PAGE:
The Edmond Sun

Local News

April 10, 2013

Parents of car surfing victim speak out

Dad: ‘It’s the telephone call that no parent wants to get’

EDMOND — It was a about 8 p.m. March 22, a Friday, when Shelley Smith answered the phone from a number she didn’t recognize.

Police officers and other first responders were in the 2000 block of Running Branch Road where they found two teens lying in the street, according to an incident report filed by Officer Danny Austill. Fire and EMSA personnel were tending to the victims.

The teens had been riding on the outside of a Chevrolet Blazer, the report stated. One had been on the rear bumper holding onto a luggage rack. The other had been lying on the roof.

Officers took measurements and calculated the vehicle was traveling somewhere between 48-50 mph in the residential neighborhood, the report stated. After being ejected and tumbling away from the vehicle, Luke Smith, 14, collided with a mailbox. The impact left scuff marks from his jeans.

Phil Smith, Shelley’s husband and Luke’s father, said it was the telephone call no parent wants to get. The caller said they were at the scene of an accident and their son Luke was on the way to the hospital in an ambulance. Shelley called 911 and found out he was being transported to OU Medical Center, what Phil called the best trauma center of its kind in the state.

“That’s the kind of care he needed,” he said, his wife standing at his side as they spoke to reporters Wednesday morning at the Pediatric Medical Rehab Unit at The Children’s Center in Bethany. “Everything beyond that was a blur. I think we went into shock.”

At the hospital they were briefed about Luke’s injuries. They had no idea about their son’s prognosis or possibilities. That night, doctors performed an emergency procedure to relieve the pressure on Luke’s brain from a head injury. The next day he was stable enough to have his femur repaired.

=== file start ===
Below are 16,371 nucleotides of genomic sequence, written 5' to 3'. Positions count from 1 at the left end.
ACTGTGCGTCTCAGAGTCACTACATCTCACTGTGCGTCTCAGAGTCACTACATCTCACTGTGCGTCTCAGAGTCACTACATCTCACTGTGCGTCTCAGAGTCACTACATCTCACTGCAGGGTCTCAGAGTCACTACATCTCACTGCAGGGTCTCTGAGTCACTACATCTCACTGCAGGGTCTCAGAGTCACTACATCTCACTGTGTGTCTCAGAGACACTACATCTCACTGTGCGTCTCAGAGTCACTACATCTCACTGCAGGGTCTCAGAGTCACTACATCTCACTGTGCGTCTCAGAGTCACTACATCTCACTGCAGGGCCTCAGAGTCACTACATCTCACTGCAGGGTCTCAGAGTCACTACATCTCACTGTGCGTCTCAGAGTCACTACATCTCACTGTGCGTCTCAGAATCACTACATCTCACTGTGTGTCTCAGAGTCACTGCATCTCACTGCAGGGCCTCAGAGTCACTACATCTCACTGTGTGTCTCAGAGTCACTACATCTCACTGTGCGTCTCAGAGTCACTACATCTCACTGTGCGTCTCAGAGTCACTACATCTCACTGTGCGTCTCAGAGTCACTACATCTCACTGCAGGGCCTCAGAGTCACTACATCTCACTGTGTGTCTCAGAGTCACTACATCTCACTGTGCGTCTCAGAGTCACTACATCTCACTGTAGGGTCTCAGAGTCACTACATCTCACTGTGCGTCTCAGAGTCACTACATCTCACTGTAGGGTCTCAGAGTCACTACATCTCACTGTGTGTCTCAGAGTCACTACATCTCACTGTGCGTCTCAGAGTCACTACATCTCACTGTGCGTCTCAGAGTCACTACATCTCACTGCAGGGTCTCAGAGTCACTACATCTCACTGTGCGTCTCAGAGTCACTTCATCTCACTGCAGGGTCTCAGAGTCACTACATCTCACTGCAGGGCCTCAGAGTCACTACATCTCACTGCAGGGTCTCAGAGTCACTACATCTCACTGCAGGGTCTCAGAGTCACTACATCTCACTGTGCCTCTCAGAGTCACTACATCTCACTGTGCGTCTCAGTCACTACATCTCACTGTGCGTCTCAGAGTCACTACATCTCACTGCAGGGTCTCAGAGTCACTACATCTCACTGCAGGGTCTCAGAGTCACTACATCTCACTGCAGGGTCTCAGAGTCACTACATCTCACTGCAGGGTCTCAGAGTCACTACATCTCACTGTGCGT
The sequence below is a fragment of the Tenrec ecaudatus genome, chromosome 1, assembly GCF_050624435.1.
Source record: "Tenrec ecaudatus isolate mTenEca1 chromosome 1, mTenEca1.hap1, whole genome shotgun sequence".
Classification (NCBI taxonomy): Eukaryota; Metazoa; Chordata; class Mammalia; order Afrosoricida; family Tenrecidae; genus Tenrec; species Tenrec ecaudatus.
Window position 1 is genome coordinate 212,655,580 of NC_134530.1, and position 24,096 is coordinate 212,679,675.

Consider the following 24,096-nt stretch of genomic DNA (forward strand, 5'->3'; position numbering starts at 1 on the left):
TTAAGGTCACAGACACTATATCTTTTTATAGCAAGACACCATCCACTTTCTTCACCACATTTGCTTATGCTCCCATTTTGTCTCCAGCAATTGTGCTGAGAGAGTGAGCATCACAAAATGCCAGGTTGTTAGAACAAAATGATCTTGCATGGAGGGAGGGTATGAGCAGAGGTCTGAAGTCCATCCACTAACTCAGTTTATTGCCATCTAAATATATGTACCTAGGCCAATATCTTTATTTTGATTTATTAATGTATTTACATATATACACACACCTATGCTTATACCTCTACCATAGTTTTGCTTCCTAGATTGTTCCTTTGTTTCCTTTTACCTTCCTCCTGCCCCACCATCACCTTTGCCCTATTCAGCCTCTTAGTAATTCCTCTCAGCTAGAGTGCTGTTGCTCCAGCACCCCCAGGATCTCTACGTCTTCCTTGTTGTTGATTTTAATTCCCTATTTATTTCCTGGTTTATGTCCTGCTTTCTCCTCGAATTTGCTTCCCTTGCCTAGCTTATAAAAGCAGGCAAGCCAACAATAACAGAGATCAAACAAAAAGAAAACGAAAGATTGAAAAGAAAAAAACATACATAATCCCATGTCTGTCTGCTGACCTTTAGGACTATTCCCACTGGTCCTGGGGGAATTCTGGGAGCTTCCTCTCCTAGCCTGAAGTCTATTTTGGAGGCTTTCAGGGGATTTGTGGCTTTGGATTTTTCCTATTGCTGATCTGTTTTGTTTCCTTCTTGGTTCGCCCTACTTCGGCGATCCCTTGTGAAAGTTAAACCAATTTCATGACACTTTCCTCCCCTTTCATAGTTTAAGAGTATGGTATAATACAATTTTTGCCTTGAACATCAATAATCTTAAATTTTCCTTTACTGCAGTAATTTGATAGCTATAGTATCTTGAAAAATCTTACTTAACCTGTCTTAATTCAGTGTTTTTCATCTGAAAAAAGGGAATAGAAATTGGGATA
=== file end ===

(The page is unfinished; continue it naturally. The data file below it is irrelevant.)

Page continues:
It was not until Sunday afternoon that they were able to reduce Luke’s sedation level and bring him out of unconsciousness.

“We knew that he knew who he was and that he knew who we were,” Phil said, visibly struggling with the emotions related to retelling the story. “And every fear that we had at that point, for me, turned into extreme gratitude. We know that we still have a lot of work to do. But we know that the possibility of a full recovery is there.”

OU Physicians Pediatric Orthopedic Surgeon T.R. Lewis said the type of injuries Luke suffered would be on par with those from a high-speed crash on an interstate, or if someone rolled their car down an embankment or fell from a very high height.

Falling from a car at a high rate of speed compounds the type of injuries, Lewis said. Luke broke his hand, his pelvis, his left femur, a substantial injury in and of itself, and he suffered a ligament issue in his left ankle. All those things complicate his rehabilitation, Lewis said.

“In general we have to advise our kids that they’re in charge of very dangerous toys lots of times whether that be a car or an ATV or a side-by-side utility vehicle,” Lewis said. “All those can result in lethal force against a young body.”

Jennifer Parrott, pediatric trauma program coordinator at The Children’s Center, said if someone escapes from car surfing with a few broken bones or abrasions they are lucky. Parrott said Luke’s injuries are to be expected from this type of activity.

“Anything less than that you’re very lucky to get away with,” Parrott said.

Justin Ramsey, M.D., a physician at The Children’s Center, said his expectation at the time of the accident would have been Luke would need multiple tests and multiple interventions.

“But Luke is doing extremely well,” Ramsey said.

Phil said he and Shelley owe a debt of thanks to the first responders who were at the scene, the medical staff at OU Medical Center and staff at The Children’s Center. He also thanked those who spread the word about the accident, resulting in thousands of prayers being said for the family.

“We believe that that has really made a difference in this entire story, what I have to call our miracle,” he said.

According to an article published in “Morbidity and Mortality Weekly Report” since 1990 at least 99 people have died or sustained serious injuries as a result of car surfing.  

The second victim remained unconscious for 16 days before opening his eyes, Austill stated. At last check, he remained in critical condition in the intensive care unit. A number of teens were in the vehicle at the time of the incident. In a previous report, spokeswoman Jenny Monroe said the Edmond Police Department would be exploring possible criminal charges with the district attorney this week.

marks@edmondsun.com | 341-2121, ext. 108

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